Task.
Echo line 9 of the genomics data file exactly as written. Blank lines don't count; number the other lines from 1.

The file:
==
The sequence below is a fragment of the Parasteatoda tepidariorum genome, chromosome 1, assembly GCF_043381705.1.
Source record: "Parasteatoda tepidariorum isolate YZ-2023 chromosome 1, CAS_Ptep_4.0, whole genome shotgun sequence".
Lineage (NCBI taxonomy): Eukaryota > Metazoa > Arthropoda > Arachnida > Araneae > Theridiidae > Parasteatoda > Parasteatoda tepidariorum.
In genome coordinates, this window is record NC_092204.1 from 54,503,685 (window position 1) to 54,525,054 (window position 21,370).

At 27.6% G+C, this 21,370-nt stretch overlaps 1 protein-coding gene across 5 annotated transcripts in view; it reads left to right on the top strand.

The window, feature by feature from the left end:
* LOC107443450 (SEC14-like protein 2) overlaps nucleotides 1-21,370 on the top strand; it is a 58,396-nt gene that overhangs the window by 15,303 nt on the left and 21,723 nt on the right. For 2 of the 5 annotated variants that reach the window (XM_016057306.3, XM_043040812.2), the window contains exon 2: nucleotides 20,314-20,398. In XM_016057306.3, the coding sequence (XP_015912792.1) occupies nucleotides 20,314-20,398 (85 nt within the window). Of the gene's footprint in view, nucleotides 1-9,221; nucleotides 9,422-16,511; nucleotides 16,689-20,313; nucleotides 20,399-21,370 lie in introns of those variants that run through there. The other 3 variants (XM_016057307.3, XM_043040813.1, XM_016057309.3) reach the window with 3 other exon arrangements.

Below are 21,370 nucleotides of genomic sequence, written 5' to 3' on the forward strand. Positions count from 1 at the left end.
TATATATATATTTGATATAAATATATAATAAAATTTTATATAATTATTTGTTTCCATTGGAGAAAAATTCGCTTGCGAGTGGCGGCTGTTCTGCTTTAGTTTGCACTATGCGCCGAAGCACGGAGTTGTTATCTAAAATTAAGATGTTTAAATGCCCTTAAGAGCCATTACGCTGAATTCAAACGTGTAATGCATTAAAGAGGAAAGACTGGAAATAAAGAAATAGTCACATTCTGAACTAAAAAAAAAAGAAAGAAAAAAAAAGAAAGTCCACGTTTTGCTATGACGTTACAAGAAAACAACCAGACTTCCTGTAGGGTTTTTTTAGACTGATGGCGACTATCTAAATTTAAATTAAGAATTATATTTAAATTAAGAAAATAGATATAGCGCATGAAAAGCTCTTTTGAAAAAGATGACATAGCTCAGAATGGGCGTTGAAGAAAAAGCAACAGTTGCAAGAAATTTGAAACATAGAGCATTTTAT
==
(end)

TATATATATATTTGATATAAATATATAATAAAATTTTATATAATTATTTGTTTCCATTGGAGAAAAATTCGCTTGCGAGTGGCGGCTGTTCTGCTTTAGTTTGCACTATGCGCCGAAGCACGGAGTTGTTATCTAAAATTAAGATGTTTAAATGCCCTTAAGAGCCATTACGCTGAATTCAAACGTGTAATGCATTAAAGAGGAAAGACTGGAAATAAAGAAATAGTCACATTCTGAACTAAAAAAAAAAGAAAGAAAAAAAAAGAAAGTCCACGTTTTGCTATGACGTTACAAGAAAACAACCAGACTTCCTGTAGGGTTTTTTTAGACTGATGGCGACTATCTAAATTTAAATTAAGAATTATATTTAAATTAAGAAAATAGATATAGCGCATGAAAAGCTCTTTTGAAAAAGATGACATAGCTCAGAATGGGCGTTGAAGAAAAAGCAACAGTTGCAAGAAATTTGAAACATAGAGCATTTTAT